The five-part HBO mini-series Chernobyl is not classical horror—it’s a meticulous recreation of the 1986 Russian nuclear meltdown, dignified and somber throughout—but it’s the scariest thing I’ve seen on TV in ages. I dragged my feet watching the first episode, which airs Monday, May 6th, thinking that this seemed like the epitome of bummer TV (death, death, and more death) and don’t we have enough bummer in our lives? But the first episode, which begins (after a prologue) inside the Chernobyl control room, as technicians try to understand a mysterious explosion outside, creates an excruciating atmosphere of tension and dread. I cleared my schedule to watch the whole thing. And woke up with anxiety nightmares along the way.
The series’s Swedish director Johan Renck (who made 2015’s stylish European gangster series The Last Panthers) has done something stunning: Chernobyl creates a sense of relentless, excruciating terror with none of the tired genre cliches of horror. There are no jump scares or needless gore in these episodes. The most frightening thing about nuclear radiation, of course, is that it is invisible and everywhere. The technicians who rush out of the control room to investigate the explosion have killed themselves by doing so—they just don’t know it yet. The firemen who assemble at the burning plant, getting close enough to the exposed nuclear core to train hoses on it, who handle irradiated graphite in the debris and feel metal in their mouths, will burn (horrifically) from the inside out in days.
Meanwhile Soviet apparatchiks who run the plant refuse to admit the scale of the disaster. They rely on cheap, useless radiation monitors to downplay the threat and deliver fake news to Moscow—this while a plume of radioactive smoke is poisoning every living thing nearby. It falls to a nuclear physicist played with dignity and gravitas by the wonderful actor Jared Harris to raise sufficient alarm to the central committee and to Gorbachev himself. He is joined by another physicist (Emily Watson) in tackling the scale of the disaster.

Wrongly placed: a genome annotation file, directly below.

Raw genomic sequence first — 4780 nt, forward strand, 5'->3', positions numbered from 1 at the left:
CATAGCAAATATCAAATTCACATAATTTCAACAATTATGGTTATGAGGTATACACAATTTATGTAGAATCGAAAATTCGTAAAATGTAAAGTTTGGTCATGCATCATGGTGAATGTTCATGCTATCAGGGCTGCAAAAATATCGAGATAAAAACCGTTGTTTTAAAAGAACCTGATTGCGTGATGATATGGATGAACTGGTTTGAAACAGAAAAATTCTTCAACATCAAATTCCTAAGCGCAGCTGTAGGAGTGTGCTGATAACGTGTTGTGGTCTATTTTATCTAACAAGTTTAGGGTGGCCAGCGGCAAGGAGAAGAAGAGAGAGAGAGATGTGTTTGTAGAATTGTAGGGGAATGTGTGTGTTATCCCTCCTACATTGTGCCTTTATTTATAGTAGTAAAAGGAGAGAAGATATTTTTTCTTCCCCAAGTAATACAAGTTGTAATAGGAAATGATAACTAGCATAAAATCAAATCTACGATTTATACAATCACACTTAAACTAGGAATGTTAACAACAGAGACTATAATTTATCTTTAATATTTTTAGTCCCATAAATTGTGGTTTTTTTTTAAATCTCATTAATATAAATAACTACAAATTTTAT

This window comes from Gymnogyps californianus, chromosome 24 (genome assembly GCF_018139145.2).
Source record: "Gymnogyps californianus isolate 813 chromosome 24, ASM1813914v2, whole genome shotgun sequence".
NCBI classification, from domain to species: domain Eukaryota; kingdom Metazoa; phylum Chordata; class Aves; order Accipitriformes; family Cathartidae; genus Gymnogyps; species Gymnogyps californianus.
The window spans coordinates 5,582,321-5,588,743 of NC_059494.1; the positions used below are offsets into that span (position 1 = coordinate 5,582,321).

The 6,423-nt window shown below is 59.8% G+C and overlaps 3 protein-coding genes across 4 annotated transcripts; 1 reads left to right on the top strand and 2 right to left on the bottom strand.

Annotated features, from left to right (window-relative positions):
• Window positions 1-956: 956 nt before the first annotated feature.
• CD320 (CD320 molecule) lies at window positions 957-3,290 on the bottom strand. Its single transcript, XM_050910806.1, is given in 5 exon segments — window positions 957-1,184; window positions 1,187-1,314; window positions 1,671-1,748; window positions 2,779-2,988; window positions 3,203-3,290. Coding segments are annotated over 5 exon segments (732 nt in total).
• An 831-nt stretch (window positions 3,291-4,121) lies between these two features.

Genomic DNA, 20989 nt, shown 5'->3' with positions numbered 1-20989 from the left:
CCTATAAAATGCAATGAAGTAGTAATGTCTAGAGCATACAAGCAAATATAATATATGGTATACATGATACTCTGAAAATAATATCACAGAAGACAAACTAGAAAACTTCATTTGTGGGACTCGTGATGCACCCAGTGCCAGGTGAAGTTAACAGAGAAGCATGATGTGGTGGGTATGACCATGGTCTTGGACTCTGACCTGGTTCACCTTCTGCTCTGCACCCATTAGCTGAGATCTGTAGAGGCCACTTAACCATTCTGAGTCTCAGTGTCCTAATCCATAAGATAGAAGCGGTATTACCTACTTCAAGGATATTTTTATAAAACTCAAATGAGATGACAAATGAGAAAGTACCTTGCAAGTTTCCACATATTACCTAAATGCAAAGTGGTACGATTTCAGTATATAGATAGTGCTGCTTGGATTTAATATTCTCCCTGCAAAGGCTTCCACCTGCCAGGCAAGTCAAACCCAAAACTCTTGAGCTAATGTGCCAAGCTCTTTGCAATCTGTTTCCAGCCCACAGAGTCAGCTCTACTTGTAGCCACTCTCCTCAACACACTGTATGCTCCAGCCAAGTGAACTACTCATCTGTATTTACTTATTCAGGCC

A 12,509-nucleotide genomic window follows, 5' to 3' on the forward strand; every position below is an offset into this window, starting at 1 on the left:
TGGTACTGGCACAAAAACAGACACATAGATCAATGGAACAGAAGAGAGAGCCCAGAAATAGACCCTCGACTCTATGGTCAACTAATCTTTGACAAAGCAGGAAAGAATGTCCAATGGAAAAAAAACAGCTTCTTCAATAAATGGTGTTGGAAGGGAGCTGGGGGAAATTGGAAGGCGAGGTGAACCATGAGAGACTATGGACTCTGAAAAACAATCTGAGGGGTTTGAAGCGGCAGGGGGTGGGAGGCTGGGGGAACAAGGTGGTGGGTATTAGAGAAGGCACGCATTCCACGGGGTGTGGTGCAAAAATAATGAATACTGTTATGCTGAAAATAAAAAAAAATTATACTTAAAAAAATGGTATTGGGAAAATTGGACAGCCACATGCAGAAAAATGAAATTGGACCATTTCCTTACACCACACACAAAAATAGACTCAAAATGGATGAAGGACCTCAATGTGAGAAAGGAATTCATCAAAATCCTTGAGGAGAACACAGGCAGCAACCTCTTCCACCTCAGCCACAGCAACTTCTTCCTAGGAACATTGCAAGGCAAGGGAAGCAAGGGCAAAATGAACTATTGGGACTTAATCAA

The titanic problems that have to be solved immediately—put out a raging fire, prevent an apocalyptic thermonuclear explosion, contain a melting core—involve dramatic acts of sacrifice and ingenuity by ordinary Russians who stoically down vodka and throw themselves into the fatal work. Visually these sequences (one breathtaking one involves a helicopter crash as it attempts to drop sand and boron on the burning core) are magnificently authentic, one after the other. If there is a weak link it is occasionally the script, by series creator Craig Mazin (The Hangover Part II and III), which flirts with melodrama by amping up the heroism and bureaucratic villany. But the sterling cast—mostly British actors (who thankfully do not try on Russian accents)—never let you forget how grave this episode was, and how pitiless. When Harris’s character tells his superior, a party member played with growling confidence by Stellan Skarsg?rd, that they will be dead themselves, of cancer most likely, in a few short years, the look the two men exchange of fear and hopelessness—and resolve—will buckle your knees.
Death, death, and more death: Game of Thrones may not have enough of it these days. Chernobyl is a haunting corrective, a reminder of what sky-high stakes feel like, how terrifying true tragedy can be.